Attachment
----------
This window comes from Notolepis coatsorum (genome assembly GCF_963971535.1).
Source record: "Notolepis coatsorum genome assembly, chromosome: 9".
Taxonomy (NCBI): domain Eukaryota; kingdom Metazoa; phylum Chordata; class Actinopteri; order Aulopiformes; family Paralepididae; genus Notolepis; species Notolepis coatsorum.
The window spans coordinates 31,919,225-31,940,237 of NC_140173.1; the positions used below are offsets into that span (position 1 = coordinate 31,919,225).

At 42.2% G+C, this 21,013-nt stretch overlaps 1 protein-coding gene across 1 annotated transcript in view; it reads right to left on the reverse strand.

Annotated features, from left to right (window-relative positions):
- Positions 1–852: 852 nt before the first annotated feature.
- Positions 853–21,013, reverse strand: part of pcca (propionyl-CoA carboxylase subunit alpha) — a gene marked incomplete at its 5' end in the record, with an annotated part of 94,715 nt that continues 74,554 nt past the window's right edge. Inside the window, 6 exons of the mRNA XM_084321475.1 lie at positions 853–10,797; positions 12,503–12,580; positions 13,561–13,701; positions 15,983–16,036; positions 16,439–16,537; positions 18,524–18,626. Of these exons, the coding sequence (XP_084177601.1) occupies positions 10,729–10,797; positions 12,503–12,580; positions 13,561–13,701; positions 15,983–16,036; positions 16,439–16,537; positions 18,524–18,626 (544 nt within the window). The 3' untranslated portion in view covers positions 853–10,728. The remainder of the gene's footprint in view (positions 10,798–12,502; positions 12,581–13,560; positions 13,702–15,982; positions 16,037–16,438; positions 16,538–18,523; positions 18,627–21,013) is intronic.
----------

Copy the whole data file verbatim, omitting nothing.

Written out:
This window comes from Notolepis coatsorum (genome assembly GCF_963971535.1).
Source record: "Notolepis coatsorum genome assembly, chromosome: 9".
Taxonomy (NCBI): domain Eukaryota; kingdom Metazoa; phylum Chordata; class Actinopteri; order Aulopiformes; family Paralepididae; genus Notolepis; species Notolepis coatsorum.
The window spans coordinates 31,919,225-31,940,237 of NC_140173.1; the positions used below are offsets into that span (position 1 = coordinate 31,919,225).

At 42.2% G+C, this 21,013-nt stretch overlaps 1 protein-coding gene across 1 annotated transcript in view; it reads right to left on the reverse strand.

Annotated features, from left to right (window-relative positions):
- Positions 1–852: 852 nt before the first annotated feature.
- Positions 853–21,013, reverse strand: part of pcca (propionyl-CoA carboxylase subunit alpha) — a gene marked incomplete at its 5' end in the record, with an annotated part of 94,715 nt that continues 74,554 nt past the window's right edge. Inside the window, 6 exons of the mRNA XM_084321475.1 lie at positions 853–10,797; positions 12,503–12,580; positions 13,561–13,701; positions 15,983–16,036; positions 16,439–16,537; positions 18,524–18,626. Of these exons, the coding sequence (XP_084177601.1) occupies positions 10,729–10,797; positions 12,503–12,580; positions 13,561–13,701; positions 15,983–16,036; positions 16,439–16,537; positions 18,524–18,626 (544 nt within the window). The 3' untranslated portion in view covers positions 853–10,728. The remainder of the gene's footprint in view (positions 10,798–12,502; positions 12,581–13,560; positions 13,702–15,982; positions 16,037–16,438; positions 16,538–18,523; positions 18,627–21,013) is intronic.